Children were given 80 1 hour sessions in a Vitaeris 320 inflatable chamber (a model used commonly in HBOT treatment). 6-10 sessions/week were performed. Children were split into two groups matched by age and number of ABA hours already received. Parameters like supplement use and diets remained unchanged during the time of the study. For the treatment group the chambers were inflated to 1.3 atm, with enriched oxygen air (24-28% O2, compared to 21% for regular air).
The children were given multiple assessments:
All assessments were conducted by trained assessors who were blind to group assignment. To maximize the study’s ability to detect change in any symptom area relevant to autism, a large variety of assessments were used, including the following: the ABC (Aman & Singh, 1994), ADOS (Lord et al., 1999), Behavior Rating Inventory of Executive Functioning (BRIEF; Gioia, Isquith, Guy, & Kenworthy, 2000), Clinical Global Impression Scale (CGI; Guy, 1976), Parent Stress Index (PSI; Abidin, 1995), Peabody Picture Vocabulary Test (PPVT-III; Dunn & Dunn, 1997), Repetitive Behavior Scale (RBS; Bodfish, Symons, & Lewis, 1999), SRS, Vineland Adaptive Behavior Scales—Second Edition (VABS-II; Sparrow, Cicchetti, & Balla, 2005), and the Beery-Buktenica Developmental Test of Visual-Motor Integration—5th edition (VMI-5; Berry and Berry, 2004 K.E. Berry and N.A. Berry, The Berry-Buktenica developmental test of visual-motor integration: Administration, score, and teaching manual, NCS Pearson, Minneapolis, MN (2004).Berry & Berry, 2004). The ADOS, BRIEF, PPVT -III, SRS, VABS, and VMI -5 were administered pre and post-treatment. The ABC, CGI, and RBS were administered weekly. The PSI was administered four times, once at baseline, twice during treatment, and once at completion.
The study was relatively small, with 46 participants.
Forty six participants began the study and 12 withdrew, resulting in 18 previous HBOT participants and 16 placebo participants completing all 80 sessions and follow-up measures. The primary reason reported for withdrawal was the travel required to the clinic. One participant in the placebo group withdrew after having a seizure for the first time. Mean participant age was 6.18 (previous HBOT 6.11; placebo 6.25) and mean number of ABA treatment hours per month was 109 (previous HBOT 114.7; placebo 103.3).
I won’t go into details about the specific outcomes, but the conclusion was pretty straightforward: HBOT had no effect.
No significant differences between the previous tHBOT and placebo groups were found on any of the outcome measures. Thus, the results of this study indicate that previous HBOT delivering 24% oxygen at 1.3 atm did not produce a therapeutic effect for the children who participated in our study. Therefore, previous HBOT at this dose is not recommended for the treatment of ASD symptoms.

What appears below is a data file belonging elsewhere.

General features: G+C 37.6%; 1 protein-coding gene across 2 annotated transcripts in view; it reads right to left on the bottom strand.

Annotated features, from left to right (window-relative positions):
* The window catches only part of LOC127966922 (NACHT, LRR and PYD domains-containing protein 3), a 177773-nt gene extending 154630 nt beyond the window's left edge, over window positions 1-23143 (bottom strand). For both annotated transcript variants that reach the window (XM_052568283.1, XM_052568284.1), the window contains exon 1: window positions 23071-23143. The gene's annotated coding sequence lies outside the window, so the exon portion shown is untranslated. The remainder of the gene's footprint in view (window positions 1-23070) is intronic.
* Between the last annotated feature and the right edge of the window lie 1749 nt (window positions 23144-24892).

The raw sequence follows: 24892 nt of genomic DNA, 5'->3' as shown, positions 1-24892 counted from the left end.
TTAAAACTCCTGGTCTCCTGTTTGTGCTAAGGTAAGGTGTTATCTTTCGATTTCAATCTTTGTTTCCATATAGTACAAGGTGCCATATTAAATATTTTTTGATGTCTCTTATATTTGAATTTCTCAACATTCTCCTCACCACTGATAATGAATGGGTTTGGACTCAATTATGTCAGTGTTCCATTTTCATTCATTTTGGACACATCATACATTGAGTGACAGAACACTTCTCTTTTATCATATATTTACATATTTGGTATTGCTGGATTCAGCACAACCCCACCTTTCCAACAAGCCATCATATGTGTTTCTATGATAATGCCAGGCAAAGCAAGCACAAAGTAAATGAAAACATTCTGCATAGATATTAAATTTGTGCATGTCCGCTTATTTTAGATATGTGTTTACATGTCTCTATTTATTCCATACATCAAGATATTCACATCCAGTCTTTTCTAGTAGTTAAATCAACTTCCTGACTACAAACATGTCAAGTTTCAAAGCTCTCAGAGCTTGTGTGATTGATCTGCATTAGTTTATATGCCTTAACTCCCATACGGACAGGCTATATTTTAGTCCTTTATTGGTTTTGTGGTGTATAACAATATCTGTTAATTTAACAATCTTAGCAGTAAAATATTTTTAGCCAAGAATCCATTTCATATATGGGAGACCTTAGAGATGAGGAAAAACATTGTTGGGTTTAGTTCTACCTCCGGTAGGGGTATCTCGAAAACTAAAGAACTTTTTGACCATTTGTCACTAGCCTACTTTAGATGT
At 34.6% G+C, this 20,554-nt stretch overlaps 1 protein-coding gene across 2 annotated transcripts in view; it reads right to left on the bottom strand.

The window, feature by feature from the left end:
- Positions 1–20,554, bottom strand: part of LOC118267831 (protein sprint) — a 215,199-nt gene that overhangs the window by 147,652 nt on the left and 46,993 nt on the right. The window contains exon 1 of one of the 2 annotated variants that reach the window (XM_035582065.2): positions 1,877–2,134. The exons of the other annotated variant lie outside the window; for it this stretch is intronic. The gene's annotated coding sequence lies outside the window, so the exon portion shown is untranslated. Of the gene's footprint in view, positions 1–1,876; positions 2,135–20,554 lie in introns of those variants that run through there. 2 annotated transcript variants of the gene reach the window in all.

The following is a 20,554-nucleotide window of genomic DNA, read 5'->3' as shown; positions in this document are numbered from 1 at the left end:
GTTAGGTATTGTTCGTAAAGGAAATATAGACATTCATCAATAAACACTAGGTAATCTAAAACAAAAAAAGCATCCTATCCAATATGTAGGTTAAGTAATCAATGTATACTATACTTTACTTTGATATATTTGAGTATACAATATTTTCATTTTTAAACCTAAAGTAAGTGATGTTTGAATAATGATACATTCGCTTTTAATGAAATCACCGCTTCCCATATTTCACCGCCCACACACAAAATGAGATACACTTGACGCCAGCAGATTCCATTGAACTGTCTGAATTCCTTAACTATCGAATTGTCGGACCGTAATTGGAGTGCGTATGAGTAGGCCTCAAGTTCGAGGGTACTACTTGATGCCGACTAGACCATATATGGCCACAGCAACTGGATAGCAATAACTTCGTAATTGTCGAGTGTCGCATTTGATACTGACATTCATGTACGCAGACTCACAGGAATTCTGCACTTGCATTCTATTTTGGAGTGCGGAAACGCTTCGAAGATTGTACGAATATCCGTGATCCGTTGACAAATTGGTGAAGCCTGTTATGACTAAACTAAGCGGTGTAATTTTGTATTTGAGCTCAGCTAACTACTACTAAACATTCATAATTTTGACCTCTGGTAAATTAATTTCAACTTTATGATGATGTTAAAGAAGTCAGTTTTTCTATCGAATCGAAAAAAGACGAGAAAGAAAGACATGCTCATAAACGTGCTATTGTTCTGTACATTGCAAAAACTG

I found it interesting how they referred to a previous HBOT study by Rossignal (another prominent member of the autism alternative medical community):
The results of this study corroborate the findings of the only other published study on previous termHBOTnext term which included a control group (Rossignol et al., 2009 D.A. Rossignol, L.W. Rossignol, S. Smith, C. Schneider, S. Logerquist and A. Usman et al., Hyperbaric treatment for children with autism: a multicenter, randomized, double-blind, controlled trial, BMC Pediatrics 9 (2009) 10.1186/1471-2431-9-21.Rossignol et al., 2009)—albeit, not the study authors’ interpretations of their findings. In both the Rossignol et al. (2009) study and the current study, both treatment and control groups improved over time, but the difference in improvement between groups appeared insignificant. In addition, the current study employed dependent measures which were far more comprehensive than in previous research on previous HBOT for ASDs, thereby increasing the probability that a therapeutic effect would have been detected if indeed one had been present.
Yes, the current study is consistent with the Rossignol group’s results, just not their interpretation.
Will this mean the end of HBOT treatments for Autism? I sincerely doubt it. Take a look at Dr. Bradstreet’s website (Dr. Bradstreet being one of the coauthors of the current study showing no effect). The first page of the site still links to the older study by Dr. Rossignol’s group (claiming that HBOT is effective) and not his own study (which shows HBOT to be not effective).
Of course, it is all the more complicated since Dr. Rossignol is also one of the ICDRC doctors. The alternative-medical community is a pretty small pond, isn’t it?
Back to the question: will this mean the end of HBOT in autism? I wish I could make bets this safe. Of course not. No alternative therapy is abandoned. As shown above, one of the authors of this study showing that HBOT is not effective for treating autism and he hasn’t stopped.